30p recieved per £6.99 average book = 46 cents per $10.85 average book = approximately 4.24% of the price of every book sold goes back to the author.
Those are some pretty miserable returns.
The UK, however, offers a Public Lending Right program for published authors, meaning that every time one of their books is checked out, they get a small amount of money in borrowing “royalties” up to a certain cap ($10,250 according to the article). Granted, it’s still not going to pay for your solid gold toilet seat or blingy necklace with “SHAKEDATSPEARE” spelled out in conflict diamonds, but it’s something, at least. This is, however, not enough for Terry Deary, whose histrionic tantrum continues:
“If I sold the book I’d get 30p per book. I get six [thousand], and I should be getting £180,000… Why are all the authors coming out in support of libraries when libraries are cutting their throats and slashing their purses?”
To summarize, I think what he’s trying to say is “WAH WAH WAH, WAAAAAH. WAH WAH. WAAAAAAAAAAAH.”
What he fails to realize is how important libraries are for bringing in new readers, and thus new patrons of an author’s books. Let’s face it, books are expensive these days (and they pretty much have to be if the authors want to see any payment at all), and while we’re not at “Victorian” levels of poverty, I don’t think most of us can afford to rush out and buy every single new book we find that looks interesting. I don’t have a spare $20 lying around to take a chance on a title or an author I’ve never heard of, even if the reviews are good. The first place I go is the library to give it a test run. If I like the book, there’s an extremely high probability that I’m going to run out to a bookstore and buy my own copy, and Hell, possibly even pick up a few more of that author’s works if my budget allows. If it doesn’t, I can guarantee you that I’ll at least be following their releases, adding their names to my birthday and Hanukkah lists and crossing my fingers that the gift-giving Gods are good to me.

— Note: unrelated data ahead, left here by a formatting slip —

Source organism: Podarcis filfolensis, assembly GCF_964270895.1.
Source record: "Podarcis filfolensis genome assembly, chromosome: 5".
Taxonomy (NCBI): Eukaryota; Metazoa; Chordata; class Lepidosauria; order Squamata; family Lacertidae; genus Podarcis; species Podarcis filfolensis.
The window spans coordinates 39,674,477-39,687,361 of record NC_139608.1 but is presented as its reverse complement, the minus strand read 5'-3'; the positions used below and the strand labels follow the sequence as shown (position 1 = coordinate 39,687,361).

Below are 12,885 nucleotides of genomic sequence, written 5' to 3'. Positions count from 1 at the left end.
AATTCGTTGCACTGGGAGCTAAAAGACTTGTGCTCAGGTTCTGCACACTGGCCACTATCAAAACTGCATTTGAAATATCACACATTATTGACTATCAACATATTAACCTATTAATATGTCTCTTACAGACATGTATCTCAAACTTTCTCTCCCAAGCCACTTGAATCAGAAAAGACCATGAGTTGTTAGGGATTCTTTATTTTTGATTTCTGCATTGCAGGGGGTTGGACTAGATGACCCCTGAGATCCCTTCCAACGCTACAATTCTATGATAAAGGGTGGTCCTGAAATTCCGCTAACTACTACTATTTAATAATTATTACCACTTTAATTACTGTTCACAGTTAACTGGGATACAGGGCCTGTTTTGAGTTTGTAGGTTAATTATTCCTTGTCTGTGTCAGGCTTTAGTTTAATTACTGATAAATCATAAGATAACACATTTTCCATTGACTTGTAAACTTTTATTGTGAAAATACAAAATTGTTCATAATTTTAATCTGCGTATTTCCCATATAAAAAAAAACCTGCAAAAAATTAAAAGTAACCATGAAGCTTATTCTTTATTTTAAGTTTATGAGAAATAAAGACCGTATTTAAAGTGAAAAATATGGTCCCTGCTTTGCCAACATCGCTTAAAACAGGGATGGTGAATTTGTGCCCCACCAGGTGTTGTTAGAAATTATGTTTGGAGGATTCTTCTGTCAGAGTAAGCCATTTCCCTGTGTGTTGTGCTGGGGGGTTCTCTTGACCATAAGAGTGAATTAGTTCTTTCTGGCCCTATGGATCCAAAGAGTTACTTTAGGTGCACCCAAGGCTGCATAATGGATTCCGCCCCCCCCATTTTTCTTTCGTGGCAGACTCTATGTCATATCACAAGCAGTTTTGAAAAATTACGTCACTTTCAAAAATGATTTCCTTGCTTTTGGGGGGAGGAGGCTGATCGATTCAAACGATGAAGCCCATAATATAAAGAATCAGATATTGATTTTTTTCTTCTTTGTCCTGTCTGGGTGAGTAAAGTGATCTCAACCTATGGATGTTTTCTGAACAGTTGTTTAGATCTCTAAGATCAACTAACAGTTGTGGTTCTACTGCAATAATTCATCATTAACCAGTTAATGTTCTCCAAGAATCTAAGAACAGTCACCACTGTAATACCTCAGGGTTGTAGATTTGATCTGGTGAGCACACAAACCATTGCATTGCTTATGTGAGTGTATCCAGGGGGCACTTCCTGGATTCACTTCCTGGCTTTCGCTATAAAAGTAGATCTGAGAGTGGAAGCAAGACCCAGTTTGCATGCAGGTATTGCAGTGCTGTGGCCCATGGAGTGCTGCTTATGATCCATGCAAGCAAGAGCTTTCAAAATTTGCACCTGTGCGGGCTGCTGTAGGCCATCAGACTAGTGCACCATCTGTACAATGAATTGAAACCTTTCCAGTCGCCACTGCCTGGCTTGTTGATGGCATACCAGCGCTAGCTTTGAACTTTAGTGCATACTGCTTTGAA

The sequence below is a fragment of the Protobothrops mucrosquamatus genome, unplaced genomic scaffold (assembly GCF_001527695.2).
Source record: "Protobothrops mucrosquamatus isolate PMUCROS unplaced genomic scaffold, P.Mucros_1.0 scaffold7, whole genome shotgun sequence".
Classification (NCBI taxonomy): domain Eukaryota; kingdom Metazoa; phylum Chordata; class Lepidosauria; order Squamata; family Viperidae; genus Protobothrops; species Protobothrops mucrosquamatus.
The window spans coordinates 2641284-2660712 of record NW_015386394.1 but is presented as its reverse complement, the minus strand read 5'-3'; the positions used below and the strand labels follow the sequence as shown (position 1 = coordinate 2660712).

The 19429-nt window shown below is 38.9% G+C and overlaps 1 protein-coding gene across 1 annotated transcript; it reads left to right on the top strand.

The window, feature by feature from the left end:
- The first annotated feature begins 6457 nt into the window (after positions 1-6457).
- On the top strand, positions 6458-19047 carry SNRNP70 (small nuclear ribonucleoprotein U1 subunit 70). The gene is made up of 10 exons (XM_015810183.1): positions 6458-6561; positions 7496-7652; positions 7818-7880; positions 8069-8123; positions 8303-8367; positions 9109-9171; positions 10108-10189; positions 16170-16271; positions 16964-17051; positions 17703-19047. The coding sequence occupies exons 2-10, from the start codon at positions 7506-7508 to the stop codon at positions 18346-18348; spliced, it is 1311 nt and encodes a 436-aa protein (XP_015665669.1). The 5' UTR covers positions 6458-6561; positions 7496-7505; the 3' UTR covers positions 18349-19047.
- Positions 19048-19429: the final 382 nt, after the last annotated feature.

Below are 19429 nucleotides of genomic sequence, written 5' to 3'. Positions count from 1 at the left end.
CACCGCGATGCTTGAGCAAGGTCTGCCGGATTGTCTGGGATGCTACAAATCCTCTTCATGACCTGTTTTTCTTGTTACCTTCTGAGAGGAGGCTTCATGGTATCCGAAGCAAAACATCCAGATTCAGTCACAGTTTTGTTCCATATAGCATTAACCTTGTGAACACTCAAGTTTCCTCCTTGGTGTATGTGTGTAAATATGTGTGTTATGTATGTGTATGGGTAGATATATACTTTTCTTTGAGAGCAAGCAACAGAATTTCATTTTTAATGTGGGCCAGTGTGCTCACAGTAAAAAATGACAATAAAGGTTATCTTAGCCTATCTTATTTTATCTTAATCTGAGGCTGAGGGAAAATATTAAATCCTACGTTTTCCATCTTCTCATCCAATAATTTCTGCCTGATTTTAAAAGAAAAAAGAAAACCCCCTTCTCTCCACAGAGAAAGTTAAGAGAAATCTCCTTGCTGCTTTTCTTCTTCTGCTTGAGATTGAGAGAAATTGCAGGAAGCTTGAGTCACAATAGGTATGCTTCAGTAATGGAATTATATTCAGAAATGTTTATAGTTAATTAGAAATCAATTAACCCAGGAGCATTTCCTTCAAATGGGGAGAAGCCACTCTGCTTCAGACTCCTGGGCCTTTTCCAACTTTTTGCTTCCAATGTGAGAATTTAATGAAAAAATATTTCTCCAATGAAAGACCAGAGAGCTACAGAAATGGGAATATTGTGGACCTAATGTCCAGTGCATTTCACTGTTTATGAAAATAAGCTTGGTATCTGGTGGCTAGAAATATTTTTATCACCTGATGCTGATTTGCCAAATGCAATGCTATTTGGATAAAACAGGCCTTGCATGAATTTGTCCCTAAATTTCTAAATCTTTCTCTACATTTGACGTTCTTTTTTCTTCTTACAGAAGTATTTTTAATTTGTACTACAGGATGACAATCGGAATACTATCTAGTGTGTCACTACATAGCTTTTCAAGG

Until, of course, they do or say something so remarkably despicable and irredeemable like Mr. Deary, in which case I will take a solemn vow to only buy their books secondhand so that they don’t see a single penny of my money. As an author, myself, I would expect the five people who actually read my novel to call me on my bullshit in a similar manner if I were the one spouting off ill-conceived arguments against intellectual advancement.
Libraries are instrumental in convincing the younger generation to read. When you take a 10-year-old kid from this current generation and tell them they can either spend 20 bucks on a new videogame or on a book, chances are they’re going to pick the option that requires a controller. Tell them that they can buy their game but can also go down to their local library and read anything they want for free, without cutting into their precious XBox fund, and you’ve just opened up a whole world to them that they might have otherwise ignored.